Thursday, October 18, 2007

Child Left Behind

A few days ago,Dandydandy
posted about two of her boys “who are exceptional when one compares their educational abilities against what is average and/or expected of them.” Ten-year-old Sam loves school and is doing well in it by traditional standards. Dandy says she worries about him getting used to not being challenged at school, so that he shuts down when he faces something more difficult. Thirteen-year-old Gabe, on the other hand, does not like school, is doing extremely poorly, yet is scoring off the charts on standardized tests. The result of the failing grades plus high test scores is that he’s been invited to participate in a special early SAT program for high performers because his test scores are high, but is being denied access to special programs for gifted students because his grades are bad. [Please correct me if I’m summing this up badly, dandy!] You can (and should!) read the whole post here

Dandy asked for input on dealing with the situation with her 13-year-old Gabe. The questions are, if I understand it correctly, if our kids are not performing in the system, does it necessarily mean they are not performing? What if the system’s failing him? Do we need to teach them to jump through the hoops or is there another way to let Gabe be Gabe but still make sure he comes out knowing the stuff that’s important to know?

This is exactly the problem I am hoping not to face with my own son. AJ is currently more in the Sam camp. He loves going to school, but seems to have come to have the expectation that it will not be challenging, so when he gets stuff that is more at his level (which, at the moment, is usually coming at homework time), he balks because he can’t do it as quickly as the easy stuff.

But I’m seeing signs of some Gabe-like tendencies too. In the past few weeks, he’s started balking at doing his math homework – it’s always been his favorite subject. But he’s bored. He wants to do more and it’s not happening fast enough for him. We have tremendous arguments about homework just about every night. I don’t like the way the wind is blowing. And yet I respect the quality that makes AJ resist assignments that seem like busywork. And I know the Gabe-like approach because I’ve been there. The only thing that kept me from crashing and burning in high school was parents who laid down the law. And for some kids, that’s not enough.

If AJ were in Gabe’s shoes, I would have several concerns. First, I would be concerned about the impact of failing on his self-esteem. Even if it he feels like the failing is something under his control, a decisions he’s made, at some level he’s chosen to fail and regardless of how a kid feels about the system, most of them don’t like to fail. I don’t know enough about Gabe, but from what dandy’s said, I’m sure dandy’s working on this part of the equation already. Is Gabe motivated in other areas of his life? You mention his frustration with school, but are there things that really turn him on? Trying to get at the school stuff through something he likes is one way to work. When I was having a tendency to throw in the towel, finding ways to relate to my music-making always helped me. (Need to study French? Listen to French music. Balking at math? Look at acoustical properties, etc. We were pretty creative about that sort of thing in my house.)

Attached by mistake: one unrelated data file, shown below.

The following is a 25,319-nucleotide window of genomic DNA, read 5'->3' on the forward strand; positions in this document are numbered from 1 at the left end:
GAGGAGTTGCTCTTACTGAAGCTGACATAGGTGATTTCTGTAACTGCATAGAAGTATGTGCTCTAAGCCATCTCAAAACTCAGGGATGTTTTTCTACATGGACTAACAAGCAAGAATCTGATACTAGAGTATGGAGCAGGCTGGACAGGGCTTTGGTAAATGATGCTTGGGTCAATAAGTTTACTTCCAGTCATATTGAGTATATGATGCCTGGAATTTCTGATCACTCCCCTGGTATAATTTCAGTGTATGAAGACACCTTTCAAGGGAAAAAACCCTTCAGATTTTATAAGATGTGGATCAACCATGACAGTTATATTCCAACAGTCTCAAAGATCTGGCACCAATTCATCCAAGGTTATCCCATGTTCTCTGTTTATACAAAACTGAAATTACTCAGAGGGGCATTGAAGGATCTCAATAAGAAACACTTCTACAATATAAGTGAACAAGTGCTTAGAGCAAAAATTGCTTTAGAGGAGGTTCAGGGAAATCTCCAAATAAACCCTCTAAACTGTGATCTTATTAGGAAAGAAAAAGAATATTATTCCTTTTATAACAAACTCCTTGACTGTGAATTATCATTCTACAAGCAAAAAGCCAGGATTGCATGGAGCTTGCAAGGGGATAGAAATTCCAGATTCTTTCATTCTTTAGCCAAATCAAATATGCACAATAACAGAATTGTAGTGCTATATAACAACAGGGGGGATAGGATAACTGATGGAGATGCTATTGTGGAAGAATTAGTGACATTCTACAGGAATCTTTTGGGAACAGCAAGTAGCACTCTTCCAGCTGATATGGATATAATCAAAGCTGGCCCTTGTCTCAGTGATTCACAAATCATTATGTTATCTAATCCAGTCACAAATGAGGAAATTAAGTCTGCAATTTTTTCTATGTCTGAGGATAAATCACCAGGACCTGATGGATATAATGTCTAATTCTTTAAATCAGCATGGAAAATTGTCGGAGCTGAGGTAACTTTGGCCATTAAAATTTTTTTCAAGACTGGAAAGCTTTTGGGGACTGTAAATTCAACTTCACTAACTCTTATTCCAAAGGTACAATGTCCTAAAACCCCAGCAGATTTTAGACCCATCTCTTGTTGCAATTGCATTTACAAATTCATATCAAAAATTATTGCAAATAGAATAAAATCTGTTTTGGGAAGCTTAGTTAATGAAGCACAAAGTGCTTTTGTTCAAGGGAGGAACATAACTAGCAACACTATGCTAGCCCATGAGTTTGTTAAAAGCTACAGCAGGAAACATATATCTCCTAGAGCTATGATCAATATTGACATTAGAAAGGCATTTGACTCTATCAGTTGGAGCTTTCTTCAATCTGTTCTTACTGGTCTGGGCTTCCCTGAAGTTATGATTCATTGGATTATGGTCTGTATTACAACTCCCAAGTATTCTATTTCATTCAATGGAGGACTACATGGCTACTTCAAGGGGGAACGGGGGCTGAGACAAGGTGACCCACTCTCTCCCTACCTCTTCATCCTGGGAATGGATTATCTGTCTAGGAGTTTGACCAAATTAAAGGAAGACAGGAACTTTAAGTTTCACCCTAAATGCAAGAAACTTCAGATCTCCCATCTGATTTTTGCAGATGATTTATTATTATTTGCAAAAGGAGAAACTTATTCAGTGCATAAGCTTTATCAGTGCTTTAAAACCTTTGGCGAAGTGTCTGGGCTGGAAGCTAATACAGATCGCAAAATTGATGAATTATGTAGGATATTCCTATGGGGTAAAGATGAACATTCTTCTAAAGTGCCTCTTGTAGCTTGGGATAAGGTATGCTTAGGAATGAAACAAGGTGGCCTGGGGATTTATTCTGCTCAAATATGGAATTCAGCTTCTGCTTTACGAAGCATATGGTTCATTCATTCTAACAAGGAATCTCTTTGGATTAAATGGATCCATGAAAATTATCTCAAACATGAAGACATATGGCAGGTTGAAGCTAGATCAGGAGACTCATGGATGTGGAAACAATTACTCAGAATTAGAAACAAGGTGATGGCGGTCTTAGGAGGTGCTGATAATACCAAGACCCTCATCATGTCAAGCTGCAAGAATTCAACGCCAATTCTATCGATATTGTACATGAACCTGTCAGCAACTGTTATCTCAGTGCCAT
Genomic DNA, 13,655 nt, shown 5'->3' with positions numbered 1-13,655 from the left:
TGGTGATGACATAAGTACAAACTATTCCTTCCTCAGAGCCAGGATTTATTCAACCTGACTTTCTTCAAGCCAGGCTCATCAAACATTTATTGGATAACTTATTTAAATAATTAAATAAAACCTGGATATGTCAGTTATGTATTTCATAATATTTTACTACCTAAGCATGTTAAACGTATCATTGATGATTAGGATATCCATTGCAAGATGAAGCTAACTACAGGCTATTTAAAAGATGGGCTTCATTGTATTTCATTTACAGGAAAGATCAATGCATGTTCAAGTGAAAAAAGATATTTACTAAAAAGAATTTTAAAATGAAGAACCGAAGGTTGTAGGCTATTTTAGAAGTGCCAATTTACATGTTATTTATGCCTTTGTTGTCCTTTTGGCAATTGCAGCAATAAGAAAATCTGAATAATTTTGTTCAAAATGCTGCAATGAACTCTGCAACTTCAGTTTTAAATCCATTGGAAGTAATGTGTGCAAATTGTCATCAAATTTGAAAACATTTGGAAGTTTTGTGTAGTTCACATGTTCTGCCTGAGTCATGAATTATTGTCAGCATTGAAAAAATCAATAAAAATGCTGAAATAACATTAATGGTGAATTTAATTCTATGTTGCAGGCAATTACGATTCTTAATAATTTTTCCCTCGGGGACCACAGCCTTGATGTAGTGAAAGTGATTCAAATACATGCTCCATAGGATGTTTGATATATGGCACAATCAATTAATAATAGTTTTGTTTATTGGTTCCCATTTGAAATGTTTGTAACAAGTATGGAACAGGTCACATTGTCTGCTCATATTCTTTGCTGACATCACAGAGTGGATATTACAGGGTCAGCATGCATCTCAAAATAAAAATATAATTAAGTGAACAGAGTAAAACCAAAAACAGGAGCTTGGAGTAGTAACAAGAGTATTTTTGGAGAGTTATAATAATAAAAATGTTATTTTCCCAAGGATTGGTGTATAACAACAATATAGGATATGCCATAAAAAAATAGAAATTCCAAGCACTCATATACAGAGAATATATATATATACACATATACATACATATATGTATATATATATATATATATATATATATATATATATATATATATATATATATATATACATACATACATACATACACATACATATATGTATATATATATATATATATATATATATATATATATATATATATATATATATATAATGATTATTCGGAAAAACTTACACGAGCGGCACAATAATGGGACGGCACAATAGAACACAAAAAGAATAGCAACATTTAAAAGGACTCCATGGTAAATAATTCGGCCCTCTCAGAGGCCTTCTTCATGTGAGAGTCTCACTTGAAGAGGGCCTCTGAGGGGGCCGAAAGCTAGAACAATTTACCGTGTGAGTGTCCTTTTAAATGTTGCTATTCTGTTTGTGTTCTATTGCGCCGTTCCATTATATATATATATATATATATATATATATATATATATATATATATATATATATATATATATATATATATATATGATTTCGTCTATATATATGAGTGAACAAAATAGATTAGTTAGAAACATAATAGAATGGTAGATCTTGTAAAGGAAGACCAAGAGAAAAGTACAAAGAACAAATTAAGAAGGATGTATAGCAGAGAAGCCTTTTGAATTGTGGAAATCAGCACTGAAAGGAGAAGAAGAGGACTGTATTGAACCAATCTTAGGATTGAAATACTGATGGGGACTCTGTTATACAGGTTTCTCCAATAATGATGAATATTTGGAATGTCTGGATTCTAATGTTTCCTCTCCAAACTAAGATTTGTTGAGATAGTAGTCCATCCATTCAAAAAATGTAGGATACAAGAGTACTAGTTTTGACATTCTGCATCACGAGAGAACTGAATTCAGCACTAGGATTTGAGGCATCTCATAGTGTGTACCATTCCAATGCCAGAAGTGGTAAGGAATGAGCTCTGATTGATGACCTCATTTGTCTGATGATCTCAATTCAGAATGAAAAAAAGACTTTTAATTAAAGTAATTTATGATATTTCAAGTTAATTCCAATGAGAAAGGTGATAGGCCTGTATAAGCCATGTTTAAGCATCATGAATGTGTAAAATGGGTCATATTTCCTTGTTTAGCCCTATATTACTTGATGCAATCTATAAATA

The second area of concern is the school system that’s not working for Gabe. There can be many reasons for this, from poor organization, laziness, or just a simple lack of resources (time, money, warm bodies). I think there are a lot of problems with school systems, but they are the systems we’ve got and it pays to try to work with them if at all possible. One thing that AJ has got going for him right now that it sounds like Gabe does not is support inside the school. This can be hard to get. We’ve been lucky in finding a school and, this year, a teacher who are receptive to my requests. But I am also being a royal pain in the ass (in as nice a way as I know how). I have been talking to principals and teachers and social workers and gifted support people at AJ’s school since the year before he started kindergarten there, making sure they were going to be paying attention and finding appropriate stuff for him to do. When the schools can’t find materials on their own, I provide them. I never take it for granted that the school knows what AJ needs. I never assume they have the resources he needs. I spell it out for them and I offer to help. No one will be a better advocate than I and even if all I’m doing is letting them know I’m paying attention, then I think things will be better. And I'm learning not to care that some of them may think I'm just another crazy parent. Because the ones who count know better.

My basic philosophy in dealing with bureaucracy is that if the system isn’t working, the best way to help is to get yourself on the inside and try to figure out how to make it better. Fighting the system usually just meets with resistance and can be counterproductive in the extreme if you’re not in a position to get up and walk away from it. I talk to AJ’s teacher at least once or twice a week, either in person or by email. I’m in regular contact with the school’s gifted teacher. When I have concerns, I put them in writing. I try to work with the school hierarchies (Start with the classroom teacher, then the gifted teacher, then the principal, at least in our school. And if I’m going to contact someone other than the classroom teacher, I always let her know.). Even at our school, which has been a largely positive experience, there is a lot of insecurity and it pays to understand the hierarchy and make it work for, not against you.